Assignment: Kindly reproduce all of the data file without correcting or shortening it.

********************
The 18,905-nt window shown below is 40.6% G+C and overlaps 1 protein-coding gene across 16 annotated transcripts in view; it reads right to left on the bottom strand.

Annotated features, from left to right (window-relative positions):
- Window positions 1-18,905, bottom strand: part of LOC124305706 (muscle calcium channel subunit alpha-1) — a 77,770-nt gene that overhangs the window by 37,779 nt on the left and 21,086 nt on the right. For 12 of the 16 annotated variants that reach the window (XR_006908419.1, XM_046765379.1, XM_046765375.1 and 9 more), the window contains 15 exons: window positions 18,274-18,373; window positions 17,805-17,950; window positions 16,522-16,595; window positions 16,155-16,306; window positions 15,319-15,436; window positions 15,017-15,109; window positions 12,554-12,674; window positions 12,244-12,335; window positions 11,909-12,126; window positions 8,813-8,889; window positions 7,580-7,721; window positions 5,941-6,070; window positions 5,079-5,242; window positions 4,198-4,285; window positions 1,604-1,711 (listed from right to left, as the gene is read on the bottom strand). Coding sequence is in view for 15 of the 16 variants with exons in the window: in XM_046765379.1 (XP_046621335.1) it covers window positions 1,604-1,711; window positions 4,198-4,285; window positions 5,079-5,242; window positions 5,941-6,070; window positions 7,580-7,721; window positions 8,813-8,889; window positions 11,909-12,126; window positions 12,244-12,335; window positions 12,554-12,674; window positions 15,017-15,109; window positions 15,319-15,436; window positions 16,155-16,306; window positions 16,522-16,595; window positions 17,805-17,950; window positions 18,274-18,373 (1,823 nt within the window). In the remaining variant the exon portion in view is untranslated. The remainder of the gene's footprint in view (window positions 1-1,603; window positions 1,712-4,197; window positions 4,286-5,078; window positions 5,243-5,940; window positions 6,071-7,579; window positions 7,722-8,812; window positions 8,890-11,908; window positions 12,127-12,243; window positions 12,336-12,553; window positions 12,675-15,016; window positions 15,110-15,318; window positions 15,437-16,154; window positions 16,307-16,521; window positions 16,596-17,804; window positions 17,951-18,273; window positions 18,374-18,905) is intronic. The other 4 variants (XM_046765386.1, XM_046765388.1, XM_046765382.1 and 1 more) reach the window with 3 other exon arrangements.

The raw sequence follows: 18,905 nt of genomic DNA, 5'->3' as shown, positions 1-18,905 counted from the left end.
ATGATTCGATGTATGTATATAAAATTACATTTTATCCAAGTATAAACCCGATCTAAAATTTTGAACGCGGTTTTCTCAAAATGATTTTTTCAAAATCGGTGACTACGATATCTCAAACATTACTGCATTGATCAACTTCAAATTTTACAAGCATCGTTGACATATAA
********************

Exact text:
The 18,905-nt window shown below is 40.6% G+C and overlaps 1 protein-coding gene across 16 annotated transcripts in view; it reads right to left on the bottom strand.

Annotated features, from left to right (window-relative positions):
- Window positions 1-18,905, bottom strand: part of LOC124305706 (muscle calcium channel subunit alpha-1) — a 77,770-nt gene that overhangs the window by 37,779 nt on the left and 21,086 nt on the right. For 12 of the 16 annotated variants that reach the window (XR_006908419.1, XM_046765379.1, XM_046765375.1 and 9 more), the window contains 15 exons: window positions 18,274-18,373; window positions 17,805-17,950; window positions 16,522-16,595; window positions 16,155-16,306; window positions 15,319-15,436; window positions 15,017-15,109; window positions 12,554-12,674; window positions 12,244-12,335; window positions 11,909-12,126; window positions 8,813-8,889; window positions 7,580-7,721; window positions 5,941-6,070; window positions 5,079-5,242; window positions 4,198-4,285; window positions 1,604-1,711 (listed from right to left, as the gene is read on the bottom strand). Coding sequence is in view for 15 of the 16 variants with exons in the window: in XM_046765379.1 (XP_046621335.1) it covers window positions 1,604-1,711; window positions 4,198-4,285; window positions 5,079-5,242; window positions 5,941-6,070; window positions 7,580-7,721; window positions 8,813-8,889; window positions 11,909-12,126; window positions 12,244-12,335; window positions 12,554-12,674; window positions 15,017-15,109; window positions 15,319-15,436; window positions 16,155-16,306; window positions 16,522-16,595; window positions 17,805-17,950; window positions 18,274-18,373 (1,823 nt within the window). In the remaining variant the exon portion in view is untranslated. The remainder of the gene's footprint in view (window positions 1-1,603; window positions 1,712-4,197; window positions 4,286-5,078; window positions 5,243-5,940; window positions 6,071-7,579; window positions 7,722-8,812; window positions 8,890-11,908; window positions 12,127-12,243; window positions 12,336-12,553; window positions 12,675-15,016; window positions 15,110-15,318; window positions 15,437-16,154; window positions 16,307-16,521; window positions 16,596-17,804; window positions 17,951-18,273; window positions 18,374-18,905) is intronic. The other 4 variants (XM_046765386.1, XM_046765388.1, XM_046765382.1 and 1 more) reach the window with 3 other exon arrangements.

The raw sequence follows: 18,905 nt of genomic DNA, 5'->3' as shown, positions 1-18,905 counted from the left end.
ATGATTCGATGTATGTATATAAAATTACATTTTATCCAAGTATAAACCCGATCTAAAATTTTGAACGCGGTTTTCTCAAAATGATTTTTTCAAAATCGGTGACTACGATATCTCAAACATTACTGCATTGATCAACTTCAAATTTTACAAGCATCGTTGACATATAA